Ladies and gentlemen, our decision to support the establishment of a Medical Device Additive Manufacturing Technology Demonstrator (MedAdd) at this university, was particularly meant to help bridge the innovation chasm in the use of additive manufacturing for medical devices.

However, our decision was also inspired by the fact that, the Central University of Technology, is the leading South African university in the application of additive manufacturing for the production of customised medical implants. 

It is however important to note that, the impact of this expertise and resources on the development of a medical device manufacturing industry has been limited.  This is mainly because of a lack of equipment specifically for medical device manufacturing, for both prototyping and development as well as small scale manufacture to de-risk innovation.

 

In addition, there is a limited number of skilled people who can develop local companies. There is however no doubt that the development of a MedAdd will enhance the current equipment and capabilities at CUT, as well as enable CUT, academic partners and local companies to demonstrate reproducibility and scale up of innovative medical device products. 

Furthermore, MedAdd will also be available for small companies to industrialise new products, de-risking their innovative development before fully-fledged commercialisation.

Additionally, MedAdd will enable students, researchers and industry personnel to develop the required skills for the development of this new technology and new industry. 

The initial performance metrics for MedAdd will be products developed, users trained and stakeholder engagement; however, the number of companies assisted, new companies created, and jobs created and maintained will, once MedAdd and the CUT incubator are fully established, be key performance metrics.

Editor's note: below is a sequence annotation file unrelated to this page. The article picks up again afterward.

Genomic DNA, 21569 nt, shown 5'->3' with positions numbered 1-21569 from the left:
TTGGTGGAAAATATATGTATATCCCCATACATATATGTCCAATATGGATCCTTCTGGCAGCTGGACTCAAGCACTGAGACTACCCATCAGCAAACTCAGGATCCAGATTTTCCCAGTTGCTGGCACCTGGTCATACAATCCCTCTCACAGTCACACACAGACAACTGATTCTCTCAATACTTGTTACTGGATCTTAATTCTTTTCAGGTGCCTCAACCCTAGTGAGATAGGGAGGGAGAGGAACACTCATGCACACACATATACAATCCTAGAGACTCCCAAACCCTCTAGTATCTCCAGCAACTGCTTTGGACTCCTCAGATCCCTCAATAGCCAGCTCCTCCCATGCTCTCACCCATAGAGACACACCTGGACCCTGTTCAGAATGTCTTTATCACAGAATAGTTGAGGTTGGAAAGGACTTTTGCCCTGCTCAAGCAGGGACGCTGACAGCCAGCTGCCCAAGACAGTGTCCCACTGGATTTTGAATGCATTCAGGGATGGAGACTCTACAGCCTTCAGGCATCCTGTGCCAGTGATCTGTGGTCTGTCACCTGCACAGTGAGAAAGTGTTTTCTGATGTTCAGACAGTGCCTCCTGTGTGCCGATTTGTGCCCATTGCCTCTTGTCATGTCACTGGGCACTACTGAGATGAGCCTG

Ladies and gentlemen, from a product development point of view, this facility provides CUT and government with a unique opportunity to create African solutions for South African challenges.

This is particularly important if viewed in the context of the point I made earlier about the need for countries on the African continent to proactively invest in medical research and health innovation.

 

We are confident that, our partnership with CUT will not only improve the cost availability and accessibility of medical devices, but will also create an opportunity for economic growth in the region.

From this, there will also be opportunities that will stimulate the manufacturing sector in Central South Africa.

All of this is particularly important as South Africa is looking to technological innovation to leap frog its development and contribute to national imperatives such as health for all, food security, poverty alleviation, job creation and general socio-economic development as outlined in our country’s National Development Plan.

In conclusion, we wish to congratulate the Central University of Technology, for their vision and foresight in deciding to host this world class facility.

We look forward to the ground breaking and lifesaving innovations that are going to come of this facility.

Thank you